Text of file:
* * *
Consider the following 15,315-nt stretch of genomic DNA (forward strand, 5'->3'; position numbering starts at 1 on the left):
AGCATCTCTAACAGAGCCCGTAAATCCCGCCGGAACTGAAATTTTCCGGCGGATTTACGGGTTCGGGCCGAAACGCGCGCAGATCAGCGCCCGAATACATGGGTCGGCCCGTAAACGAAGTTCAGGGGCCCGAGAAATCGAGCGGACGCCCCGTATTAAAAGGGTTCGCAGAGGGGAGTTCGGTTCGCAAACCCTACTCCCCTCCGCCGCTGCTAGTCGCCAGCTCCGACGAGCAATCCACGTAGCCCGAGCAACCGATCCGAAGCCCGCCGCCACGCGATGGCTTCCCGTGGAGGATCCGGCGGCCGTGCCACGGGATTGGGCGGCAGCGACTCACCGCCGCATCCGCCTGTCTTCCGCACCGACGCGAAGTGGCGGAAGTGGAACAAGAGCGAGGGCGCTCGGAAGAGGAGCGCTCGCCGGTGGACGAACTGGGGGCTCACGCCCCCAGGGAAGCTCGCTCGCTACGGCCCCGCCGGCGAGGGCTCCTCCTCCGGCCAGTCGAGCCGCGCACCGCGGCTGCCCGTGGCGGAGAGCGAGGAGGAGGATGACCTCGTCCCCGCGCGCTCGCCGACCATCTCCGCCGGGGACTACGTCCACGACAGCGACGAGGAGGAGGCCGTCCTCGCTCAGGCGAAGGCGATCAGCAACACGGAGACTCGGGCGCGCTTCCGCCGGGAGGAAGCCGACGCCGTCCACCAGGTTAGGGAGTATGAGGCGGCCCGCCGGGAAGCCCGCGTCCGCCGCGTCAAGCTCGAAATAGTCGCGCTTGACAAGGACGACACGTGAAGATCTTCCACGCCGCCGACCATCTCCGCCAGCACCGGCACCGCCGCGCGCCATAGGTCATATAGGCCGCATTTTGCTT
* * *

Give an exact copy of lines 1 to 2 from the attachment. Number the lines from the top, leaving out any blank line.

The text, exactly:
Consider the following 15,315-nt stretch of genomic DNA (forward strand, 5'->3'; position numbering starts at 1 on the left):
AGCATCTCTAACAGAGCCCGTAAATCCCGCCGGAACTGAAATTTTCCGGCGGATTTACGGGTTCGGGCCGAAACGCGCGCAGATCAGCGCCCGAATACATGGGTCGGCCCGTAAACGAAGTTCAGGGGCCCGAGAAATCGAGCGGACGCCCCGTATTAAAAGGGTTCGCAGAGGGGAGTTCGGTTCGCAAACCCTACTCCCCTCCGCCGCTGCTAGTCGCCAGCTCCGACGAGCAATCCACGTAGCCCGAGCAACCGATCCGAAGCCCGCCGCCACGCGATGGCTTCCCGTGGAGGATCCGGCGGCCGTGCCACGGGATTGGGCGGCAGCGACTCACCGCCGCATCCGCCTGTCTTCCGCACCGACGCGAAGTGGCGGAAGTGGAACAAGAGCGAGGGCGCTCGGAAGAGGAGCGCTCGCCGGTGGACGAACTGGGGGCTCACGCCCCCAGGGAAGCTCGCTCGCTACGGCCCCGCCGGCGAGGGCTCCTCCTCCGGCCAGTCGAGCCGCGCACCGCGGCTGCCCGTGGCGGAGAGCGAGGAGGAGGATGACCTCGTCCCCGCGCGCTCGCCGACCATCTCCGCCGGGGACTACGTCCACGACAGCGACGAGGAGGAGGCCGTCCTCGCTCAGGCGAAGGCGATCAGCAACACGGAGACTCGGGCGCGCTTCCGCCGGGAGGAAGCCGACGCCGTCCACCAGGTTAGGGAGTATGAGGCGGCCCGCCGGGAAGCCCGCGTCCGCCGCGTCAAGCTCGAAATAGTCGCGCTTGACAAGGACGACACGTGAAGATCTTCCACGCCGCCGACCATCTCCGCCAGCACCGGCACCGCCGCGCGCCATAGGTCATATAGGCCGCATTTTGCTT